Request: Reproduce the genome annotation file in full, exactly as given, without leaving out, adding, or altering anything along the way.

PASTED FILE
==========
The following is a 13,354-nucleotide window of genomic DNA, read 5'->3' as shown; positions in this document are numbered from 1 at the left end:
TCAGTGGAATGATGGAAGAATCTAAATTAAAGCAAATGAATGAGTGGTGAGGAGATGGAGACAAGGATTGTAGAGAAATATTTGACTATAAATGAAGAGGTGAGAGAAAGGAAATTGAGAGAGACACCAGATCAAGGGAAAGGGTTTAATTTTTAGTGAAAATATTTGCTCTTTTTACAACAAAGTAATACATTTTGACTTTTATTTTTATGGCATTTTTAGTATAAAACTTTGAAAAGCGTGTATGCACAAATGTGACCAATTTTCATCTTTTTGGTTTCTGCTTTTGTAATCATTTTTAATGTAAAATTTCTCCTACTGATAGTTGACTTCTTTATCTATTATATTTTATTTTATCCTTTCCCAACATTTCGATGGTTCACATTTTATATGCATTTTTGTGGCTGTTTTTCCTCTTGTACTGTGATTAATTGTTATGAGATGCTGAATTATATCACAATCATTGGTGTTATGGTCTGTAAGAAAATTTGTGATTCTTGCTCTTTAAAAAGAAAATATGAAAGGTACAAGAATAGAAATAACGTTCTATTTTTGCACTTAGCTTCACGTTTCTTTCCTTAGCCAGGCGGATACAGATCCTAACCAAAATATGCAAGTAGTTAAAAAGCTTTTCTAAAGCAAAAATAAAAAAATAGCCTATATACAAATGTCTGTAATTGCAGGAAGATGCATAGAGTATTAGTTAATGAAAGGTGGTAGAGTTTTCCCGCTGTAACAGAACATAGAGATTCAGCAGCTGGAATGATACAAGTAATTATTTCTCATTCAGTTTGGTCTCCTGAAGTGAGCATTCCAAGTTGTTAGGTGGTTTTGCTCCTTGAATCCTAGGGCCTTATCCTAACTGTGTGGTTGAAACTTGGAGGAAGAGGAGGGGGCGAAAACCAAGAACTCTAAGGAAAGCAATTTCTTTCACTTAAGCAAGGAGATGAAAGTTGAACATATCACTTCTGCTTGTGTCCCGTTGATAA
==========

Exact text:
The following is a 13,354-nucleotide window of genomic DNA, read 5'->3' as shown; positions in this document are numbered from 1 at the left end:
TCAGTGGAATGATGGAAGAATCTAAATTAAAGCAAATGAATGAGTGGTGAGGAGATGGAGACAAGGATTGTAGAGAAATATTTGACTATAAATGAAGAGGTGAGAGAAAGGAAATTGAGAGAGACACCAGATCAAGGGAAAGGGTTTAATTTTTAGTGAAAATATTTGCTCTTTTTACAACAAAGTAATACATTTTGACTTTTATTTTTATGGCATTTTTAGTATAAAACTTTGAAAAGCGTGTATGCACAAATGTGACCAATTTTCATCTTTTTGGTTTCTGCTTTTGTAATCATTTTTAATGTAAAATTTCTCCTACTGATAGTTGACTTCTTTATCTATTATATTTTATTTTATCCTTTCCCAACATTTCGATGGTTCACATTTTATATGCATTTTTGTGGCTGTTTTTCCTCTTGTACTGTGATTAATTGTTATGAGATGCTGAATTATATCACAATCATTGGTGTTATGGTCTGTAAGAAAATTTGTGATTCTTGCTCTTTAAAAAGAAAATATGAAAGGTACAAGAATAGAAATAACGTTCTATTTTTGCACTTAGCTTCACGTTTCTTTCCTTAGCCAGGCGGATACAGATCCTAACCAAAATATGCAAGTAGTTAAAAAGCTTTTCTAAAGCAAAAATAAAAAAATAGCCTATATACAAATGTCTGTAATTGCAGGAAGATGCATAGAGTATTAGTTAATGAAAGGTGGTAGAGTTTTCCCGCTGTAACAGAACATAGAGATTCAGCAGCTGGAATGATACAAGTAATTATTTCTCATTCAGTTTGGTCTCCTGAAGTGAGCATTCCAAGTTGTTAGGTGGTTTTGCTCCTTGAATCCTAGGGCCTTATCCTAACTGTGTGGTTGAAACTTGGAGGAAGAGGAGGGGGCGAAAACCAAGAACTCTAAGGAAAGCAATTTCTTTCACTTAAGCAAGGAGATGAAAGTTGAACATATCACTTCTGCTTGTGTCCCGTTGATAA